From Dreams to Virtual Realities > Air Force Materiel Command > Article Display



Virtual reality is known for its entertainment purposes, but what if it could be used to develop Air Force personnel through on-the-job learning? This idea was showcased at the 2023 Air Force Materiel Command Spark Tank event, which provided Airmen and Guardians an opportunity to come up with innovative solutions to operational problems.

Staff Sgt. Jeremy Neilson, executive officer of the 412th Test Wing, command chief at Edwards Air Force Base, Calif., is one of two winning innovators selected to advance to the Air Force level of the Spark competition Tank.

Neilson is leading the development of a virtual workout program. It will combine virtual reality and virtual augmented reality to enrich training in the aeronautical maintenance sector.

Neilson’s first specialty in the Air Force was security forces. During his time, he was tasked with ensuring the security of all base weapons, property and personnel from hostile forces. He was deployed to Afghanistan as a fire team leader, where life as he knew it was about to change. Neilson received a call reporting a riot in progress and was called in to help with crowd control. Due to the traumatic events he experienced, as well as carrying heavy equipment, Nielson crashed three discs into his back, sustaining permanent damage.

“After that, I had to strategically refocus my work,” Neilson said. “Continuing to carry this heavy equipment could lead to me becoming paralyzed. I decided to train myself in training management.

Training management allowed Neilson to go from department to department and ensure that the training methods provided produced quality staff.

One of the assignments he received was to assess aircraft maintenance, where he quickly developed an understanding of the professional field and their mission of being responsible for the condition of the Air Force flying fleet and the safety of his flying team.

“I fell in love with the interview,” Neilson said. “When I was able to see the ins and outs of the job and how they have to train, it gave me a better appreciation of what they do, due to the complexity of their work.”

Neilson’s experience in the security forces has accustomed him to a hands-on training approach. However, he noticed that aircraft maintenance did not use these training methods.

With his role as training manager and a new appreciation for aircraft maintenance, Neilson asked a simple question that sparked innovation. “How could it be improved?”

“[The Air Force makes] powerful weapons are flying so airmen don’t have to get shot,” Neilson said. “They ensure that large cargo planes can carry survivable operators downstream. They can inherently protect the people I care about. I just felt that they [aircraft maintainers] deserved something more than current training methods.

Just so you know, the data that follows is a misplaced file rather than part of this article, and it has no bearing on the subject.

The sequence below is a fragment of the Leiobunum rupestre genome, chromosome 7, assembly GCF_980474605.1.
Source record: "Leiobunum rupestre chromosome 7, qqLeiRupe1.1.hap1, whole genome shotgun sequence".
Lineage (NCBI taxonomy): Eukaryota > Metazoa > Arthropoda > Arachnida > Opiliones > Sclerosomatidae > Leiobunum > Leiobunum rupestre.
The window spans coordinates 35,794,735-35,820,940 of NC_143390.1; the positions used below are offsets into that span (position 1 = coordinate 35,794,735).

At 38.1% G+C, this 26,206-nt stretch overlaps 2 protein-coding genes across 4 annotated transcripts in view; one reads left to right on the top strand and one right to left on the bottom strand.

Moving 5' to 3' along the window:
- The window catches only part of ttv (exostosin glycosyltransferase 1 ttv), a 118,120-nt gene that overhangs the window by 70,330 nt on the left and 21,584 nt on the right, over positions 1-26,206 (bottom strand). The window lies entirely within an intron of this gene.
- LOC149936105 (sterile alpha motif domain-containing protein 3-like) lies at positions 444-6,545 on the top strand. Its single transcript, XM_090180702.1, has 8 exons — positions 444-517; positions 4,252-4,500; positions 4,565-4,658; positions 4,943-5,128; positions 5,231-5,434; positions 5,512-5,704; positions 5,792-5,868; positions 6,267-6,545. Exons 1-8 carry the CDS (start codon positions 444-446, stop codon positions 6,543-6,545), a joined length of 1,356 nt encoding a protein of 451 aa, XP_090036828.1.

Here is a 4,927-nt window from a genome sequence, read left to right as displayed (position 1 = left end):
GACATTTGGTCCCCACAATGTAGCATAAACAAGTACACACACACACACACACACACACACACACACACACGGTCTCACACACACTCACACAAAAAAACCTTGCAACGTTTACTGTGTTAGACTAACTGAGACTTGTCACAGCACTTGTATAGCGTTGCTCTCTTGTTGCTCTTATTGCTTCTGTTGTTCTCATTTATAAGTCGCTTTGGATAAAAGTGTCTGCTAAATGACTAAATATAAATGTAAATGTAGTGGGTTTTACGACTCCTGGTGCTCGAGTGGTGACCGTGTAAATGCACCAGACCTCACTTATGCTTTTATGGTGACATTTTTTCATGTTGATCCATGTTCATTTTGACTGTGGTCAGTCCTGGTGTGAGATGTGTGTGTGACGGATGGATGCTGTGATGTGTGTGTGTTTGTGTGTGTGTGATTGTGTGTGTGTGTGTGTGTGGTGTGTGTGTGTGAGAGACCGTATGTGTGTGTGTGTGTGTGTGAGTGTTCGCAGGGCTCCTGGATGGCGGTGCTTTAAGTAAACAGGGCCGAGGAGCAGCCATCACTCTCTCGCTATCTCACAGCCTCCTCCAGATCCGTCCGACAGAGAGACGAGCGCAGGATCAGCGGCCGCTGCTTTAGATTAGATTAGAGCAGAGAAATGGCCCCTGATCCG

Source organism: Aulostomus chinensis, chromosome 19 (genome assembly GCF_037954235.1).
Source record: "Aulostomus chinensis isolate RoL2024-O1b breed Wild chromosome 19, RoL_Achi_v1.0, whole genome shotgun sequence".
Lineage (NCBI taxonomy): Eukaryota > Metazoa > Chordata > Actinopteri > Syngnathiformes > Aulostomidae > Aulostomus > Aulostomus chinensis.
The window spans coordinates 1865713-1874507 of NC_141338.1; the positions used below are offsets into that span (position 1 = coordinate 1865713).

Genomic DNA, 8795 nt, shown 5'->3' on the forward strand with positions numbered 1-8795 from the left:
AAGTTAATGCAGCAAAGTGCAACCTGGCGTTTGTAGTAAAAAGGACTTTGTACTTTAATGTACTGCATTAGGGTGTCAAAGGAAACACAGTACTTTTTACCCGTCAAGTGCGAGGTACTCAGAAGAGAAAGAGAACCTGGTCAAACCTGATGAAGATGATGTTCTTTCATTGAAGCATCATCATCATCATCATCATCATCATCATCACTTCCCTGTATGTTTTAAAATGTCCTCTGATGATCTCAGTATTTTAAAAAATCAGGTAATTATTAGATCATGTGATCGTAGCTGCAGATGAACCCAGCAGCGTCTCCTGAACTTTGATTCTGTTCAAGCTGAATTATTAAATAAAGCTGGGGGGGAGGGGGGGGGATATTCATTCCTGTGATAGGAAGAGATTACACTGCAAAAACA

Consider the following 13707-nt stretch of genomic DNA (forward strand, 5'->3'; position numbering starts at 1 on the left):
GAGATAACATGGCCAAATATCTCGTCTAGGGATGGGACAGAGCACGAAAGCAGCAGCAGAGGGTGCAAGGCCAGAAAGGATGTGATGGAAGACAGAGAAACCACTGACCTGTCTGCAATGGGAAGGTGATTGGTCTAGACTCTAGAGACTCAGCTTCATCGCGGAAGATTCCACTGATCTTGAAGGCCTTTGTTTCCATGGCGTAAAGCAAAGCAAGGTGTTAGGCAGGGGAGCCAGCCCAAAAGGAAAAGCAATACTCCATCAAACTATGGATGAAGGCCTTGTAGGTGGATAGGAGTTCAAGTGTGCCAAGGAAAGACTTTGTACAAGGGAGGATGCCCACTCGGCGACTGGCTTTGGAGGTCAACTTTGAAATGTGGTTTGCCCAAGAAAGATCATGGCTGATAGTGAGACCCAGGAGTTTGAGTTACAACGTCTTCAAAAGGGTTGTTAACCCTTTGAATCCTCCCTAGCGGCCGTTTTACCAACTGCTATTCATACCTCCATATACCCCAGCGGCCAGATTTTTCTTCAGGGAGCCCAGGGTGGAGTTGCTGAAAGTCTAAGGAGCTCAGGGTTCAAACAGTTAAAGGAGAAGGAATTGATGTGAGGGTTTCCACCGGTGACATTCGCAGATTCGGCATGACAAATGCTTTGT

This motivated Neilson to create a training tool to illustrate the importance of their training while creating a sense of urgency.

Neilson has set up a plan to get virtual augmented reality for the trainees, which will include backpacks and headset technology. It will place trainees in a virtual environment dealing with real-world issues.


“Virtual augmented reality uses technology to improve the way you get information,” Neilson said. “Imagine if the goggles that aircraft maintainers wear were smart enough to know that an airman is struggling during training or on the job, and then references appear in the lens.”


Virtual reality only gives the participants the simulation, but it is the augmentation that will give the trainees the learning capabilities.


“When a jet plane catches fire, you’re not just going to go with the flow and stay calm,” Nielson said. “We want to enhance training with virtual reality so it can add realism fidelities.”


Neilson and his team spent a lot of time on their project. They have developed their own program for the virtual workout regimen.


First, the team will determine common maintenance issues that each aircraft type might encounter. Then decisions will be made to implement situations virtually or keep the original training form. After that, Neilson and his team will identify a vendor to help develop the training objectives and ensure the systems are ready for use. Finally, aircraft maintainers will be subjected to virtual reality sessions that demonstrate augmented reality in use using the provided headset.


Another objective of virtual training is to decrease the loss of knowledge. Research by Neilson and his team has determined that the development of virtual technology will help with continuity.


“I think it’s profound that a virtual maintenance training system can increase fidelity, which we’ve demonstrated, and improve skill by performing tasks repeatedly,” Neilson said. “We have aircraft maintainers who have been thriving in their role for 20 years. Once they remove it, it leaves us in an interesting position as we train new maintainers. Creating a digital continuity will allow us to record and reproduce 20 years of experience.


Neilson looks forward to the next round of Spark Tank where he will showcase his innovation nationally in hopes of officially implementing the training method.


“I learned that innovation is a strategic imperative,” said Neilson. “It won’t be who makes the best weapon system, or which missiles launch faster or have more impact. It will be our ability to cognitively outsmart our close competitors. Spark Tank is one way to do that. . “



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